Air Pollution and Risk of Incident Hypertension and Diabetes in U.S. Black Women

It is well established that air pollution increases the risk of acute cardiovascular events like heart attacks. Whether it contributes to the risk of hypertension and type 2 diabetes is unknown. We have received funding to assess the relation of exposure to air pollutants – specifically, particulate matter and the traffic-related nitrogen oxides – to the incidence of hypertension and type 2 diabetes in the Black Women’s Health Study (BWHS).

It is of critical public health importance to identify whether exposure to air pollution increases the risks of hypertension and diabetes, given the high and growing prevalence of both conditions in the U.S. and the ubiquity of exposure to air pollution. Hypertension and type 2 diabetes occur much more commonly among U.S. black women than white women, and black women are more likely to live in neighborhoods with high levels of air pollution than their white counterparts. Thus, the study has the potential to illuminate causes of racial disparities in hypertension and diabetes incidence. The study is the first investigation of the effect of air pollution on incidence of hypertension, the first large-scale investigation of its effect on incidence of diabetes, and the first study of air pollution effects specifically in African American women.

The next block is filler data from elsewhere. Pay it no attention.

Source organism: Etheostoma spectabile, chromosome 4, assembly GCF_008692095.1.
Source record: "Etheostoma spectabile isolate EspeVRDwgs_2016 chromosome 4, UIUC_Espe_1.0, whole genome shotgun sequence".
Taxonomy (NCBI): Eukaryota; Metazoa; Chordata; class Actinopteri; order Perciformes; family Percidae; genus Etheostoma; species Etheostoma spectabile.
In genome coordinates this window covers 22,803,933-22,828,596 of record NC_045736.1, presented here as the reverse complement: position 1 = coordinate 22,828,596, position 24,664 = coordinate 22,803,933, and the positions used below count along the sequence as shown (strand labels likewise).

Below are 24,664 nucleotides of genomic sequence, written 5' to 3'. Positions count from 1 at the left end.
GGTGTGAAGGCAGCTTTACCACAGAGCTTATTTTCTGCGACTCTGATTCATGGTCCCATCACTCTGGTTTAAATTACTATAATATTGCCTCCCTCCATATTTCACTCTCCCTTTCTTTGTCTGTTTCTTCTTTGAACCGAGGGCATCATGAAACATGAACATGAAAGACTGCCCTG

Patricia Coogan, Sc.D., Principal Investigator
Slone Epidemiology Center

Robert Brook, M.D., Principal Investigator
University of Michigan

Michael Jerrett, Ph.D., Principal Investigator
University of California at Berkeley

Lynn Rosenberg, Sc.D., Co-Investigator
Slone Epidemiology Center

Edmund Seto, Ph.D., Co-Investigator
University of California at Berkeley

Laura White, Ph.D., Biostatistician
Boston University School of Public Health

Study Staff:

Jeffrey Yu, M.P.H., Data Analyst

Source of Funding:

National Institute of Environmental Health Sciences

Study Period:

2011 to 2016

Email Patricia Coogan at